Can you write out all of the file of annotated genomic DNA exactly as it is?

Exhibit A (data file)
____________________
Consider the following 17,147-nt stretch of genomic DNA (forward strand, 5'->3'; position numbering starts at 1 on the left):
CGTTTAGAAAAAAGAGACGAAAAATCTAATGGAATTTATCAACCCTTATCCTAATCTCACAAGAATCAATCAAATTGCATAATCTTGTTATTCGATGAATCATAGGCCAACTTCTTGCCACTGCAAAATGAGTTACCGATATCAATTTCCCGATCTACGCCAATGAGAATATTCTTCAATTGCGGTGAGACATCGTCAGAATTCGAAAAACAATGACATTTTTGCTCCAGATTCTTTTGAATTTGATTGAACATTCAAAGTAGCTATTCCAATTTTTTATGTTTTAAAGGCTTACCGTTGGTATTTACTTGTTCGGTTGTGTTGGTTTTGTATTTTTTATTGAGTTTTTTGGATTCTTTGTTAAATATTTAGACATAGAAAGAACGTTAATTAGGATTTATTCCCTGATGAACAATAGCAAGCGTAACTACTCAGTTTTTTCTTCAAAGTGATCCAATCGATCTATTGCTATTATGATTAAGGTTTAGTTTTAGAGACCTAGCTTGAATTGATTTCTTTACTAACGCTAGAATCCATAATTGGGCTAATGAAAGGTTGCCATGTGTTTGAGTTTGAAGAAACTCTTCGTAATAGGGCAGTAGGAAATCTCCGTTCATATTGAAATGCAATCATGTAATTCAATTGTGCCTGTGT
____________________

Consider the following 17,147-nt stretch of genomic DNA (forward strand, 5'->3'; position numbering starts at 1 on the left):
CGTTTAGAAAAAAGAGACGAAAAATCTAATGGAATTTATCAACCCTTATCCTAATCTCACAAGAATCAATCAAATTGCATAATCTTGTTATTCGATGAATCATAGGCCAACTTCTTGCCACTGCAAAATGAGTTACCGATATCAATTTCCCGATCTACGCCAATGAGAATATTCTTCAATTGCGGTGAGACATCGTCAGAATTCGAAAAACAATGACATTTTTGCTCCAGATTCTTTTGAATTTGATTGAACATTCAAAGTAGCTATTCCAATTTTTTATGTTTTAAAGGCTTACCGTTGGTATTTACTTGTTCGGTTGTGTTGGTTTTGTATTTTTTATTGAGTTTTTTGGATTCTTTGTTAAATATTTAGACATAGAAAGAACGTTAATTAGGATTTATTCCCTGATGAACAATAGCAAGCGTAACTACTCAGTTTTTTCTTCAAAGTGATCCAATCGATCTATTGCTATTATGATTAAGGTTTAGTTTTAGAGACCTAGCTTGAATTGATTTCTTTACTAACGCTAGAATCCATAATTGGGCTAATGAAAGGTTGCCATGTGTTTGAGTTTGAAGAAACTCTTCGTAATAGGGCAGTAGGAAATCTCCGTTCATATTGAAATGCAATCATGTAATTCAATTGTGCCTGTGT